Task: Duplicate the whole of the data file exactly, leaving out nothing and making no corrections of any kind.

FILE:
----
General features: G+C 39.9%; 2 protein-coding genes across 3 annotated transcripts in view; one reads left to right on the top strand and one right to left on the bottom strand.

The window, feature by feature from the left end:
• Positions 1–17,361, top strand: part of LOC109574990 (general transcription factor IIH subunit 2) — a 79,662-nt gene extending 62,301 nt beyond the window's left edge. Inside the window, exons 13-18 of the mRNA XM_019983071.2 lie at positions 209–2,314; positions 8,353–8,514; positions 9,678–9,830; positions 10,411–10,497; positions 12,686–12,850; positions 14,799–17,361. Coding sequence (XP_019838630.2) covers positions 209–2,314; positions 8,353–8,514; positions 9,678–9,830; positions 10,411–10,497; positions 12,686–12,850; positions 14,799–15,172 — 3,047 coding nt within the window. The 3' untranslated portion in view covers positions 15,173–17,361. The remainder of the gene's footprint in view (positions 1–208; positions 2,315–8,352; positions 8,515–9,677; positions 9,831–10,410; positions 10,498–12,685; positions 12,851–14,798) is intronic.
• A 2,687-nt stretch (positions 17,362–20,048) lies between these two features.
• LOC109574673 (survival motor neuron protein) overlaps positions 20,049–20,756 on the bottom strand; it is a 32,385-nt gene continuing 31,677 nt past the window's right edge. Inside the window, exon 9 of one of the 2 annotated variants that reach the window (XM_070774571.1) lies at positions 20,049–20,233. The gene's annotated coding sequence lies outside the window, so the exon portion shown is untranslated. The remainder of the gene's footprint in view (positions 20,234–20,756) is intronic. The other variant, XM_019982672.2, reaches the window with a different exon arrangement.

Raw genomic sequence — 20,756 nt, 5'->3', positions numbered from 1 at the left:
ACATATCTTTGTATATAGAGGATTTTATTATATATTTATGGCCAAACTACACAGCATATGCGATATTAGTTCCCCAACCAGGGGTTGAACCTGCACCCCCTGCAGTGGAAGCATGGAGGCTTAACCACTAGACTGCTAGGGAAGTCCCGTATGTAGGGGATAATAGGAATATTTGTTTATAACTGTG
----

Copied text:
General features: G+C 39.9%; 2 protein-coding genes across 3 annotated transcripts in view; one reads left to right on the top strand and one right to left on the bottom strand.

The window, feature by feature from the left end:
• Positions 1–17,361, top strand: part of LOC109574990 (general transcription factor IIH subunit 2) — a 79,662-nt gene extending 62,301 nt beyond the window's left edge. Inside the window, exons 13-18 of the mRNA XM_019983071.2 lie at positions 209–2,314; positions 8,353–8,514; positions 9,678–9,830; positions 10,411–10,497; positions 12,686–12,850; positions 14,799–17,361. Coding sequence (XP_019838630.2) covers positions 209–2,314; positions 8,353–8,514; positions 9,678–9,830; positions 10,411–10,497; positions 12,686–12,850; positions 14,799–15,172 — 3,047 coding nt within the window. The 3' untranslated portion in view covers positions 15,173–17,361. The remainder of the gene's footprint in view (positions 1–208; positions 2,315–8,352; positions 8,515–9,677; positions 9,831–10,410; positions 10,498–12,685; positions 12,851–14,798) is intronic.
• A 2,687-nt stretch (positions 17,362–20,048) lies between these two features.
• LOC109574673 (survival motor neuron protein) overlaps positions 20,049–20,756 on the bottom strand; it is a 32,385-nt gene continuing 31,677 nt past the window's right edge. Inside the window, exon 9 of one of the 2 annotated variants that reach the window (XM_070774571.1) lies at positions 20,049–20,233. The gene's annotated coding sequence lies outside the window, so the exon portion shown is untranslated. The remainder of the gene's footprint in view (positions 20,234–20,756) is intronic. The other variant, XM_019982672.2, reaches the window with a different exon arrangement.

Raw genomic sequence — 20,756 nt, 5'->3', positions numbered from 1 at the left:
ACATATCTTTGTATATAGAGGATTTTATTATATATTTATGGCCAAACTACACAGCATATGCGATATTAGTTCCCCAACCAGGGGTTGAACCTGCACCCCCTGCAGTGGAAGCATGGAGGCTTAACCACTAGACTGCTAGGGAAGTCCCGTATGTAGGGGATAATAGGAATATTTGTTTATAACTGTG